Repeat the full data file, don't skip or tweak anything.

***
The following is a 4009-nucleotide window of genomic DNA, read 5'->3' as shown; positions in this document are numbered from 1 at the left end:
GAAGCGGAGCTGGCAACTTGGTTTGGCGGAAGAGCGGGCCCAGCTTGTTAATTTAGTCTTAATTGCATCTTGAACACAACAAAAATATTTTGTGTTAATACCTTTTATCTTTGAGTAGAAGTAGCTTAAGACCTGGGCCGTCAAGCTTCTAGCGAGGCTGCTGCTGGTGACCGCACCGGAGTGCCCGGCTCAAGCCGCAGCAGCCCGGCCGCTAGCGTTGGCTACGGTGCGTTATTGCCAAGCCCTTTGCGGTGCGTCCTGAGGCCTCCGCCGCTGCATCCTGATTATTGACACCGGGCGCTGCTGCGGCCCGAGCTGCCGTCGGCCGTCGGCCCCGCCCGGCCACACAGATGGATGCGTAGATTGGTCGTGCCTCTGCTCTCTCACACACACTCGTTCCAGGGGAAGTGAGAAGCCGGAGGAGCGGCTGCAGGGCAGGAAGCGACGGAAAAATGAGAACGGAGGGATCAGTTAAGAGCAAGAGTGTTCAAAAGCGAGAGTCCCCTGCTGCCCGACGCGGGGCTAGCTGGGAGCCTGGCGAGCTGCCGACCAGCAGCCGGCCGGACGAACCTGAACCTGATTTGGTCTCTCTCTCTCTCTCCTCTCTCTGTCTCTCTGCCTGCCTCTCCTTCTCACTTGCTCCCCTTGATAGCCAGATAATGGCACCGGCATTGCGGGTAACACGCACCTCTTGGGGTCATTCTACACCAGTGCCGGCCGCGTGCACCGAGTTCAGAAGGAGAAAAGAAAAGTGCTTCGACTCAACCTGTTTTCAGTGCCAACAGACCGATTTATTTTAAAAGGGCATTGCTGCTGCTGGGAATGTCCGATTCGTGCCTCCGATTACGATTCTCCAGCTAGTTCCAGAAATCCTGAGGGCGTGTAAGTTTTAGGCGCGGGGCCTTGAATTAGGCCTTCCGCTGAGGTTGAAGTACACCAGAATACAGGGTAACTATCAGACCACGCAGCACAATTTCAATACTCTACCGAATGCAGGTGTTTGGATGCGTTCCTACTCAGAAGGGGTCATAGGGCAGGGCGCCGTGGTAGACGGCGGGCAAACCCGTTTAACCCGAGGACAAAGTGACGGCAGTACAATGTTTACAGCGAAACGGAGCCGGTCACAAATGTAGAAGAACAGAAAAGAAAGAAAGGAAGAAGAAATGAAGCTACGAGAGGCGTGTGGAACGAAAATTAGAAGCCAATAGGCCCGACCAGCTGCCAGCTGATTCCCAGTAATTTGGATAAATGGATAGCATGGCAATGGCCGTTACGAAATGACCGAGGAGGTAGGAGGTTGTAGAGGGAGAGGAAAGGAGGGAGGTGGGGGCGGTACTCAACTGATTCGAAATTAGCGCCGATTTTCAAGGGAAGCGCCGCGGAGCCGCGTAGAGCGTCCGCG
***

The following is a 4009-nucleotide window of genomic DNA, read 5'->3' as shown; positions in this document are numbered from 1 at the left end:
GAAGCGGAGCTGGCAACTTGGTTTGGCGGAAGAGCGGGCCCAGCTTGTTAATTTAGTCTTAATTGCATCTTGAACACAACAAAAATATTTTGTGTTAATACCTTTTATCTTTGAGTAGAAGTAGCTTAAGACCTGGGCCGTCAAGCTTCTAGCGAGGCTGCTGCTGGTGACCGCACCGGAGTGCCCGGCTCAAGCCGCAGCAGCCCGGCCGCTAGCGTTGGCTACGGTGCGTTATTGCCAAGCCCTTTGCGGTGCGTCCTGAGGCCTCCGCCGCTGCATCCTGATTATTGACACCGGGCGCTGCTGCGGCCCGAGCTGCCGTCGGCCGTCGGCCCCGCCCGGCCACACAGATGGATGCGTAGATTGGTCGTGCCTCTGCTCTCTCACACACACTCGTTCCAGGGGAAGTGAGAAGCCGGAGGAGCGGCTGCAGGGCAGGAAGCGACGGAAAAATGAGAACGGAGGGATCAGTTAAGAGCAAGAGTGTTCAAAAGCGAGAGTCCCCTGCTGCCCGACGCGGGGCTAGCTGGGAGCCTGGCGAGCTGCCGACCAGCAGCCGGCCGGACGAACCTGAACCTGATTTGGTCTCTCTCTCTCTCTCCTCTCTCTGTCTCTCTGCCTGCCTCTCCTTCTCACTTGCTCCCCTTGATAGCCAGATAATGGCACCGGCATTGCGGGTAACACGCACCTCTTGGGGTCATTCTACACCAGTGCCGGCCGCGTGCACCGAGTTCAGAAGGAGAAAAGAAAAGTGCTTCGACTCAACCTGTTTTCAGTGCCAACAGACCGATTTATTTTAAAAGGGCATTGCTGCTGCTGGGAATGTCCGATTCGTGCCTCCGATTACGATTCTCCAGCTAGTTCCAGAAATCCTGAGGGCGTGTAAGTTTTAGGCGCGGGGCCTTGAATTAGGCCTTCCGCTGAGGTTGAAGTACACCAGAATACAGGGTAACTATCAGACCACGCAGCACAATTTCAATACTCTACCGAATGCAGGTGTTTGGATGCGTTCCTACTCAGAAGGGGTCATAGGGCAGGGCGCCGTGGTAGACGGCGGGCAAACCCGTTTAACCCGAGGACAAAGTGACGGCAGTACAATGTTTACAGCGAAACGGAGCCGGTCACAAATGTAGAAGAACAGAAAAGAAAGAAAGGAAGAAGAAATGAAGCTACGAGAGGCGTGTGGAACGAAAATTAGAAGCCAATAGGCCCGACCAGCTGCCAGCTGATTCCCAGTAATTTGGATAAATGGATAGCATGGCAATGGCCGTTACGAAATGACCGAGGAGGTAGGAGGTTGTAGAGGGAGAGGAAAGGAGGGAGGTGGGGGCGGTACTCAACTGATTCGAAATTAGCGCCGATTTTCAAGGGAAGCGCCGCGGAGCCGCGTAGAGCGTCCGCG